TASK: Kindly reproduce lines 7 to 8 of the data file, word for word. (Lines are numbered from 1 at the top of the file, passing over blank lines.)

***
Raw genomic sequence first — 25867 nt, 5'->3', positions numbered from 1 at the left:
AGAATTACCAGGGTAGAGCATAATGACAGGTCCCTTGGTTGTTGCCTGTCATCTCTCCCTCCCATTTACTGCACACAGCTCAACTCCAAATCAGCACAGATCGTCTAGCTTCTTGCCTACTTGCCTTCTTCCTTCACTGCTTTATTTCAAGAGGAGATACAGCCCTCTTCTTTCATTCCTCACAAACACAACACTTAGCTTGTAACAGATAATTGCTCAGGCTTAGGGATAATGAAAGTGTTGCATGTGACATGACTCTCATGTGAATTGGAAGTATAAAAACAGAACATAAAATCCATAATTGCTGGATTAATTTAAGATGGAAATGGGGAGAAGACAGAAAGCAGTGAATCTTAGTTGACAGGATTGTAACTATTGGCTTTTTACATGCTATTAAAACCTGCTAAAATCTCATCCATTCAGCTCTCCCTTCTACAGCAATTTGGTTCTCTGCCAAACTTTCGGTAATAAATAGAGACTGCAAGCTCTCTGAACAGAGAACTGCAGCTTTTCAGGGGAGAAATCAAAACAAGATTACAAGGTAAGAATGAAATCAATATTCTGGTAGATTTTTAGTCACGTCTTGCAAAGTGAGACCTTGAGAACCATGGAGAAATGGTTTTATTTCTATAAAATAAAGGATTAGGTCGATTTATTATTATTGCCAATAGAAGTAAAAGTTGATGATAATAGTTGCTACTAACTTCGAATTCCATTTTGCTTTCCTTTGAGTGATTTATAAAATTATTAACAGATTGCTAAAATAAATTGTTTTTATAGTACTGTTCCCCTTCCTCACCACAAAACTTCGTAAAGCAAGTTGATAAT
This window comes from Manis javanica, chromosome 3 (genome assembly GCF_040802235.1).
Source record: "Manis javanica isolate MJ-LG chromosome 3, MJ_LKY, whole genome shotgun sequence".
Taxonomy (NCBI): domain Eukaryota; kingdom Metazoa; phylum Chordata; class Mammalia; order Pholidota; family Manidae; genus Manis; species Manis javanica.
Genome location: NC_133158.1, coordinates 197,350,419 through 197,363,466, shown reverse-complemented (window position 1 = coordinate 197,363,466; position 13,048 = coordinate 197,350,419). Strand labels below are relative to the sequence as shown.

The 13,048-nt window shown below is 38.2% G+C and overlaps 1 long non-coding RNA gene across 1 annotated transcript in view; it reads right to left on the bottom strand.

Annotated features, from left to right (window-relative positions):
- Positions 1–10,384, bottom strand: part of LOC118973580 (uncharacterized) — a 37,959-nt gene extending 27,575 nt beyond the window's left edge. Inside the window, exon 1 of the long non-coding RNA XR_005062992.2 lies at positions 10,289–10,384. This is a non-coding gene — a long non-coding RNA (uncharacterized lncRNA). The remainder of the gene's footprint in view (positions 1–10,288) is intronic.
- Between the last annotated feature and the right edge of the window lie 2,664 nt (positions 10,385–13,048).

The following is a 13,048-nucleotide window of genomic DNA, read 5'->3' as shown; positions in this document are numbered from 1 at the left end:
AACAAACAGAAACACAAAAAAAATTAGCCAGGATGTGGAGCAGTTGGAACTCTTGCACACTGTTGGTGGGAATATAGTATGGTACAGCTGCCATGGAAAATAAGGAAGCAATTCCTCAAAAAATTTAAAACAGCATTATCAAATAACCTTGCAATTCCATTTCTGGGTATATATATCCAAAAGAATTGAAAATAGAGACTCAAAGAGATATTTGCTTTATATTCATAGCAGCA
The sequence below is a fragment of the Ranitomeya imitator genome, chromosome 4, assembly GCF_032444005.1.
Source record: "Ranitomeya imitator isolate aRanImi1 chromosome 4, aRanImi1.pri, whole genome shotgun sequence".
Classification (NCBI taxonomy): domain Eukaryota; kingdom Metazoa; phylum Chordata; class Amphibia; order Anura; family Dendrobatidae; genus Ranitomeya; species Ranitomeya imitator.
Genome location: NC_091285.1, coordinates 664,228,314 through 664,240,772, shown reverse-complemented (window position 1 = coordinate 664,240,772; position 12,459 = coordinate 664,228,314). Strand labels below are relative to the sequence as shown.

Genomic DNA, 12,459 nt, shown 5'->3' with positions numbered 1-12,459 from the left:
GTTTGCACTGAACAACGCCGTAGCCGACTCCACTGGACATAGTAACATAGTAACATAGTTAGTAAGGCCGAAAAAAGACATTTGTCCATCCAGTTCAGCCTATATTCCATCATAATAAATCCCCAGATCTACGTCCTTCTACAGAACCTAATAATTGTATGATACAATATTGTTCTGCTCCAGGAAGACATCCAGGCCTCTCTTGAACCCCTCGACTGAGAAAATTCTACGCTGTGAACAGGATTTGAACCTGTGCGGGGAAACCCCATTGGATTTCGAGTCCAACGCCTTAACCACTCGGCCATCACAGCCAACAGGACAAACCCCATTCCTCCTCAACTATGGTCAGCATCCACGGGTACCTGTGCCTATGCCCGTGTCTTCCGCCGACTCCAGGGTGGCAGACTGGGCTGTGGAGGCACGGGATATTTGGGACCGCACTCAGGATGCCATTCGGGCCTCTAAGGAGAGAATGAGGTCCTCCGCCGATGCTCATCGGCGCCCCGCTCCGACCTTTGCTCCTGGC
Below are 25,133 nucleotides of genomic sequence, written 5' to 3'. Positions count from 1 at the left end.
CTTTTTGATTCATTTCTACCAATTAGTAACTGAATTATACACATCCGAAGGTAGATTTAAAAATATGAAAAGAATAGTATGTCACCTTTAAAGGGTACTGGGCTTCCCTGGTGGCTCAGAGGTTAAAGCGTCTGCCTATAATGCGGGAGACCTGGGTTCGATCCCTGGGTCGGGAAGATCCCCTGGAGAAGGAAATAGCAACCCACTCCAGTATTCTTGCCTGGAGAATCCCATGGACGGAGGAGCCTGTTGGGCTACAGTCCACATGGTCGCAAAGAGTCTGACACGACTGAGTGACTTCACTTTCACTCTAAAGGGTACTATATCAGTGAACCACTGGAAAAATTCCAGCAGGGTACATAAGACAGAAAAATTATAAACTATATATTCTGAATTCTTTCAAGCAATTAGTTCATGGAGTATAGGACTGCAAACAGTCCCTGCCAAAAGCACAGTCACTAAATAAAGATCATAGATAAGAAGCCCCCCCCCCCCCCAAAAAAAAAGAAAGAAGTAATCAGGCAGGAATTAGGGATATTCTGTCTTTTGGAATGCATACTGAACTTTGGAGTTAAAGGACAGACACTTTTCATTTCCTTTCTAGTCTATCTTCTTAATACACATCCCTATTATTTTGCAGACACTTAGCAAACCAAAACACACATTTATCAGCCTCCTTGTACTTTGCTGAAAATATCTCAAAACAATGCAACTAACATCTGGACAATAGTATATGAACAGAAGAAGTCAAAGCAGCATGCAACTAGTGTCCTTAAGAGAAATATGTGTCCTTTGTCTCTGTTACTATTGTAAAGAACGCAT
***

The 13,048-nt window shown below is 38.2% G+C and overlaps 1 long non-coding RNA gene across 1 annotated transcript in view; it reads right to left on the bottom strand.

Annotated features, from left to right (window-relative positions):